Instead of getting physically hurt, any damage you take steals air from your oxygen tanks instead. If you ask me, that’s even worse as I have a fear of drowning! While it doesn’t often happen, you survive if you run out of oxygen, but your precious haul is lost to the sea. In this instance, you can only take a single item back from the depths. It’s a crushing penalty, but it rarely came into play unless I was being exceptionally reckless.

The Visuals are Better Down Where it’s Wetter

dave the diver
I’d watch a film about this guy – Image by Anthony

I’ve yet to tire of Pixel Art graphics, and Dave the Diver demonstrates how beautiful the style can be. The ocean is stunning, and it looks even better at night with plants and coral that glow in the moonlight, even if it’s more hostile when the sun sets.

The Sushi Bar looks great and even has cosmetic options to tinker with. The style feels more like an artistic choice than a limitation or a budget restraint.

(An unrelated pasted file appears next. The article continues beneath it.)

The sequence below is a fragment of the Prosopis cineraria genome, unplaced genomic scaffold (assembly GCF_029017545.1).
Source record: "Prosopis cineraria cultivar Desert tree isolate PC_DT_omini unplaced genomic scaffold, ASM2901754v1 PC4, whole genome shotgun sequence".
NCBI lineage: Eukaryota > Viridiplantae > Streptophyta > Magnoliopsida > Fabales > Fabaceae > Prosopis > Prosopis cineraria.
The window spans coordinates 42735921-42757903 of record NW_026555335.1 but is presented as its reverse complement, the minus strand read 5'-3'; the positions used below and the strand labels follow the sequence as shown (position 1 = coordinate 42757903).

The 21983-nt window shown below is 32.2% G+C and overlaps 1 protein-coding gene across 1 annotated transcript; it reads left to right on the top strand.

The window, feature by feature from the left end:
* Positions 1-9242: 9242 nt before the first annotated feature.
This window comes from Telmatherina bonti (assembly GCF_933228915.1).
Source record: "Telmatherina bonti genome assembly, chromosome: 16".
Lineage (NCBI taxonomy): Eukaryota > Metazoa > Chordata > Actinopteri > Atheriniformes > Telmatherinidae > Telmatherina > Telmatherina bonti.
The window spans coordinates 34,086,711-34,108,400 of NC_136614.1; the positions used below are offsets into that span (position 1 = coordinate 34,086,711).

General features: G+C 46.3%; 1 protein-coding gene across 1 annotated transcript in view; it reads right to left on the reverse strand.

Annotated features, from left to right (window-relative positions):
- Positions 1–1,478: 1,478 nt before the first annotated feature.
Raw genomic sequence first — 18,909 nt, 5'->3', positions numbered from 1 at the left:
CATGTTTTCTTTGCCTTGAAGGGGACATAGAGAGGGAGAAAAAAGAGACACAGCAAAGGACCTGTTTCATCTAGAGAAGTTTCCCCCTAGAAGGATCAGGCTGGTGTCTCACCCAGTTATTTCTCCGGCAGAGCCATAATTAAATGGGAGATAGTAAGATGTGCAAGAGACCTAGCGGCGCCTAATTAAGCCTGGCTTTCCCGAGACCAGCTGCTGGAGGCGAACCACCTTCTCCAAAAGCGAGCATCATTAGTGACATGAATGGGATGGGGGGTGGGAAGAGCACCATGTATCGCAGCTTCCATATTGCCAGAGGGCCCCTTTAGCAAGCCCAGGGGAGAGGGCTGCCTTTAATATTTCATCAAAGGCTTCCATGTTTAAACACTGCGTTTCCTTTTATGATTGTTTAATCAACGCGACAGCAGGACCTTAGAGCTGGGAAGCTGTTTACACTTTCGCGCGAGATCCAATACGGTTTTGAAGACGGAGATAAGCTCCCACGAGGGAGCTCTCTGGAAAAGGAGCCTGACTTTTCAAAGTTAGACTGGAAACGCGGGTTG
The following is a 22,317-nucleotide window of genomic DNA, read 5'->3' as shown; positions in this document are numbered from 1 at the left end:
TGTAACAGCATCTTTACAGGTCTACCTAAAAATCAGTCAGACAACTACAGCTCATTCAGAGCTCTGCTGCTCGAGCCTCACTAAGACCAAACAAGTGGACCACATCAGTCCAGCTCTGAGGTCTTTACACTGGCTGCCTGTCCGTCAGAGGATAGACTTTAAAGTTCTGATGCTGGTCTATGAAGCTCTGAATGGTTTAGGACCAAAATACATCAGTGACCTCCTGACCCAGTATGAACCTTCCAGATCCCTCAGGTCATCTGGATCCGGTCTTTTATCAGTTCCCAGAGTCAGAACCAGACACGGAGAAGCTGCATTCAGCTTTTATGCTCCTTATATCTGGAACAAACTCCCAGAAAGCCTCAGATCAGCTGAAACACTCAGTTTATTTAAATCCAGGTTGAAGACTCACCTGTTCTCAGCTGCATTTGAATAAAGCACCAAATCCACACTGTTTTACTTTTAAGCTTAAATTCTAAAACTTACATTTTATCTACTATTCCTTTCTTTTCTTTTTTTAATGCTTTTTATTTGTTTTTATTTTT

I don’t use the word lightly, but the cutscenes are legendary. Each one is over the top and ridiculous, and the pixel art graphics are put to stunning effect. Whether it’s a customer falling in love with a dish or a terrified fish watching Bancho at work, these are the most memorable parts of the game for me.

I’d have loved to see more variations as there are a lot of repeats, but I’m satisfied with what’s on offer. When I enhanced dishes at the Sushi Bar, I watched Bancho do the same handful of actions dozens of times. They are so good; I didn’t skip a single one.

The hardest part of reviewing Dave the Diver is there’s so little to complain about. That being said, the game is quite easy. Once I realized how forgiving combat was, it took away my fear of exploring deeper, more treacherous waters.